Fake limbs created with 3D printing technology could soon provide a cheap alternative to prosthetics — and they’re even dishwasher safe.
California-based company Bespoke Innovations is using 3D printers to create personalised artificial limbs, much like the “bespoke” suits that were custom tailored for the individual in the past. Limbs cost around $5300 to print, making them significantly cheaper than conventional medical options.
Scott Summit, one of the co-founders of Bespoke Innovations, believes prosthetic limbs should be a personal product and take into account the shape of the body, which varies greatly between individuals. “The main thing is that if you’re going to design something for the human body, mass production is only”¦ part of the way there.”
Large-scale production of artificial limbs has been a limited process until now, using a robotic cutter that does not properly delineate the shape of the limb, says Summit.
The 3D printing process used by Bespoke enables the fairings, or limb structures, to become solid realities from models designed using specialist software. The printing process builds successive layers of materials on top of each other to create the product. The result is identical numbers to mass production, but catering to individual tastes.
Bespoke Innovations aim to use personalisation to make people whole again. Summit wants people to be able to have a choice in the look and design of their limbs, not just see the prosthetic as a tool for walking. As a result, most of the process of the creating the limbs takes place during an interview between the designer and the customer.
It’s not a “one size fits all” process. For each client, the clothes they wear, the car they drive, their shoes, their watch and their personality is taken into account and incorporated this into the final design. “If somebody has a tattoo, it’s very easy to add the tattoo into the design of the product.”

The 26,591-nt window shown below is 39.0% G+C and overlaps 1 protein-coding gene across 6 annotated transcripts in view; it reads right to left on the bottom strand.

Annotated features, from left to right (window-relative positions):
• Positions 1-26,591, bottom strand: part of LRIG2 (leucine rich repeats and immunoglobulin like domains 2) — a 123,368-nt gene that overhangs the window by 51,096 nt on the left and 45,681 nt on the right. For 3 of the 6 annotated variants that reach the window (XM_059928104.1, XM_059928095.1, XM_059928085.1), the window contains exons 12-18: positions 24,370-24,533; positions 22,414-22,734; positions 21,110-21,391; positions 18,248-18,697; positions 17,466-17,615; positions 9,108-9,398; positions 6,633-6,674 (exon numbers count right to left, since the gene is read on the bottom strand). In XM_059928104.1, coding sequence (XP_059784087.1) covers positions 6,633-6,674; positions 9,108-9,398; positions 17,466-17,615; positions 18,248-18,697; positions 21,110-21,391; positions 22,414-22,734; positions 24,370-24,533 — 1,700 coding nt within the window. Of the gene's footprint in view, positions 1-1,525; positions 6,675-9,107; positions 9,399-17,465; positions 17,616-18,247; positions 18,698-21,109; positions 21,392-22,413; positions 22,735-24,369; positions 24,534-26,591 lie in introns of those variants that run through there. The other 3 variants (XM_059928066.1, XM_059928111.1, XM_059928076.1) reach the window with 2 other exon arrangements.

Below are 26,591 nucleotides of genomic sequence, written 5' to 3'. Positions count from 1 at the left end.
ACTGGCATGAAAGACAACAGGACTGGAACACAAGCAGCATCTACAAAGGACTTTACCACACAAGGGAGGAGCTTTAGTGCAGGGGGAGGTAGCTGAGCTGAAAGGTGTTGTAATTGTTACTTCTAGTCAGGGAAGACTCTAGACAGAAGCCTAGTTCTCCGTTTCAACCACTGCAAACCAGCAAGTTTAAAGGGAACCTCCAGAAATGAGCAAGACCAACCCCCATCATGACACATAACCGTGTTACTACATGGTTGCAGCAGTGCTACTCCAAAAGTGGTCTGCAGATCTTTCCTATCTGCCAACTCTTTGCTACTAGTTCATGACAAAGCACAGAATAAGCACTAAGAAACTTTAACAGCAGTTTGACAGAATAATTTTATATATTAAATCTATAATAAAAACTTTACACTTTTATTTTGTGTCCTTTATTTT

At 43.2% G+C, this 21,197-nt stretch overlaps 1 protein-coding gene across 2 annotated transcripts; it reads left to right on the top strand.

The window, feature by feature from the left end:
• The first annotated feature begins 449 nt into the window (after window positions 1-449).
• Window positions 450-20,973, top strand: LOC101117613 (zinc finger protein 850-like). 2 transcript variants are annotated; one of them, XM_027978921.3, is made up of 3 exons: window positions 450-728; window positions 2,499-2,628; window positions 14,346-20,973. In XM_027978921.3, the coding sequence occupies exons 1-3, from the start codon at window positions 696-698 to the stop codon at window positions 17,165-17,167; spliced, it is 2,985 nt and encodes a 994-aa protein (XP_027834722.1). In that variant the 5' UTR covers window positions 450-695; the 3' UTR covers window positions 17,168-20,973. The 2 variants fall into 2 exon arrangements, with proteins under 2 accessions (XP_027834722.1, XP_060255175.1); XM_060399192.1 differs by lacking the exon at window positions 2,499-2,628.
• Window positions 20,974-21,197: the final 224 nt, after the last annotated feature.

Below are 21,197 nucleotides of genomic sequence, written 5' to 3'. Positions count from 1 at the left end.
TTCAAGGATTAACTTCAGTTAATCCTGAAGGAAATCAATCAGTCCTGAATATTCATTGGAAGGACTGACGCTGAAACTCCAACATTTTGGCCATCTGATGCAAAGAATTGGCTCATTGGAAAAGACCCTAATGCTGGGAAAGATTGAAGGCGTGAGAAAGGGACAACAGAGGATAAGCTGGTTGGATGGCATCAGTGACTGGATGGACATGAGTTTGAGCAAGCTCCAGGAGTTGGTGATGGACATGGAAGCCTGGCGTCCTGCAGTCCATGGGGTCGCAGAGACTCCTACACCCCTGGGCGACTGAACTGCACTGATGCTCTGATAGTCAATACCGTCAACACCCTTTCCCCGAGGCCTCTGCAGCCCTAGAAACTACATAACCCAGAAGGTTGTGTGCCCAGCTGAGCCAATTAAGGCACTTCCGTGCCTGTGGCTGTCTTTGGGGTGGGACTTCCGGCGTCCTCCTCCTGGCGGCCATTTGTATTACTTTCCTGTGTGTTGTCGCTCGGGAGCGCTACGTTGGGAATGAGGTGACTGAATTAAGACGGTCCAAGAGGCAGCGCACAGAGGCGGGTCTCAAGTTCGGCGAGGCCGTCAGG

The fairings are “unapologetically man-made.” Customers can choose to have their artificial limbs encased in leather, metal, the reflective materials from running shoes, chrome or other types of flexible materials, depending on taste. “You name it; anything you find in the fashion world is in our palette.”
So how long do they last? The durability of the fairing depends on the person, says Summit. He likens it to buying a new pair of shoes. Some people will take a lot of care with them; others will use them until they fall apart. Previous customers have solved this problem by having multiple fairings for different uses, for example one for partying and another for working in the garden.
When it comes to cleaning, the owners “have to think of it in a sense as clothing”. The limbs have to be treated for their component parts; the metals can be buffed, but leather has to be treated like leather and cleaned respectively. Some plastic components are even dishwasher-safe, although Summit admits this is not a method everyone is comfortable with. “It is very strange to open the dishwasher and see body parts.”
It’s gratifying to give people ownership over the look and feel of their body, says Summit, and he feels a sense of honour at giving people back their wholeness. “When we do put legs on people, which is fairly common now, it completely changes someone’s life. It’s a really strange thing to contribute at that level of a person’s life.